What exactly is Formula 1?
The name can be split into two. The ‘Formula’ refers to the rules and regulations that bind the sport, while the ‘1’ denotes that it is the supreme level of motorsport — the highest echelon, if you will.
Before World War II
The 1933 Monaco Grand Prix is probably something of a marker when it comes to Grand Prix racing. It was the first time that the starting grid of a race was determined according to who had the fastest timing, as opposed to a lucky draw. While the first World Championship had taken place in 1928, it was only open to full-fledged automobile manufacturers. It was in 1935 that the first European Championship was held, consisting of all the important European race circuits. This championship was held every year till 1939, when war broke out.
Post World War II
The AIACR (Association Internationale des Automobile Clubs Reconnus), which was the governing body of motorsport until that time, had dissolved during the years of war. It was then reorganised into the FIA (Federation Internationale de l’Automobile) that is the regulatory body for motorsport events, including Formula 1, to this day. It drafted the plans for Formula 1 at the end of 1949.
F1 is born
In 1950, the first ever Formula 1 World Championship was held. It consisted of seven races, six of which were held in Europe, while the seventh — the Indianapolis 500 — was held across the seas in the United States of America. May 13, 1950 was the date that the first ever Formula 1 Grand Prix was held at the Silverstone circuit in the United Kingdom. Italian driver Giuseppe Farina claimed pole position, had the fastest lap of the race and won it too. It was a sign of things to come — Farina dominated the entire season, claiming the first F1 world championship title for Alfa Romeo.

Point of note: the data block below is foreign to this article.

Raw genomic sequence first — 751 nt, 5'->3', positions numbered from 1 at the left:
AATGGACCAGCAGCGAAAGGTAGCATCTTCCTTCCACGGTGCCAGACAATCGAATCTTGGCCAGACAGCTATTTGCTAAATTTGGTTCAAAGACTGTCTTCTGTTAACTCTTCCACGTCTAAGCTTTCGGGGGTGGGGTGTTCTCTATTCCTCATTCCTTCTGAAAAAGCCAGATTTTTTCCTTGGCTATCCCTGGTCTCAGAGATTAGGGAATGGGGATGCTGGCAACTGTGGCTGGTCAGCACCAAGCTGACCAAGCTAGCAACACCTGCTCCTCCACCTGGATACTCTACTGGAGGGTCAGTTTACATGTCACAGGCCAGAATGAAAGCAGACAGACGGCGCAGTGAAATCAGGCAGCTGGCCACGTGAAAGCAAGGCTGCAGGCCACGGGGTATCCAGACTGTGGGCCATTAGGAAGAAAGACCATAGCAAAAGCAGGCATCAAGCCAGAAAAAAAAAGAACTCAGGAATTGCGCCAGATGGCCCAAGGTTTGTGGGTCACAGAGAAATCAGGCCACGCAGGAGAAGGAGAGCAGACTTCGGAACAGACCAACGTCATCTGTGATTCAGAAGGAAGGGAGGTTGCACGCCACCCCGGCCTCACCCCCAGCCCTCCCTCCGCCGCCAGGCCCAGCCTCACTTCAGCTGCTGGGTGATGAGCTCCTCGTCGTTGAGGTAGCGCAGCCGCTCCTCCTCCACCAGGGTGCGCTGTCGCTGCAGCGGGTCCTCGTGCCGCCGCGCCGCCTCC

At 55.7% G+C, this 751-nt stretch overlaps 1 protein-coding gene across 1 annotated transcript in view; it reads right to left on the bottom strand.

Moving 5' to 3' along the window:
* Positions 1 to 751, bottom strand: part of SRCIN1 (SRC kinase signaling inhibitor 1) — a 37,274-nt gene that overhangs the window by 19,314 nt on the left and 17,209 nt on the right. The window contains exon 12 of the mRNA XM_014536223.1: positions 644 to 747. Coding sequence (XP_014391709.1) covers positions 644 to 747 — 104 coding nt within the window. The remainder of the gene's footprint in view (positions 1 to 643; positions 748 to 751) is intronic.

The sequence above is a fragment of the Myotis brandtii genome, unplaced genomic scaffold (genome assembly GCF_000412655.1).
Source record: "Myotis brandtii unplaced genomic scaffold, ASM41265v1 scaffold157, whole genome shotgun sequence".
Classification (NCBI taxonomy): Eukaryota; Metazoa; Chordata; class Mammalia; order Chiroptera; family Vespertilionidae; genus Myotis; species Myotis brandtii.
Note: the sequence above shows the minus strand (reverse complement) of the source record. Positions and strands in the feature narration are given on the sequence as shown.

The sport evolves
Technology rapidly changed over the decades as did the racetracks and drivers. As the speeds involved in Formula 1 rapidly increased, so did the casualties that the sport saw. It wasn’t till the 1960s that seatbelts were made mandatory in Formula 1, and with the death of drivers like Jochen Rindt (the only posthumous world champion in the sport) and severe injuries to the likes of triple world champion Niki Lauda, safety gradually became a top priority in Formula 1.
F1 morphed into what it has become today after Bernie Ecclestone came on the scene. He pioneered the sale of F1’s television rights towards the end of the 1970s, after which his company — Formula One Management — gained administrative control over the sport. F1 today is an elaborate and well-oiled machine, and we certainly aren’t talking about the cars. Formula 1 is one of the most expensive sports in the world, employing thousands and, more importantly, reaching out to millions.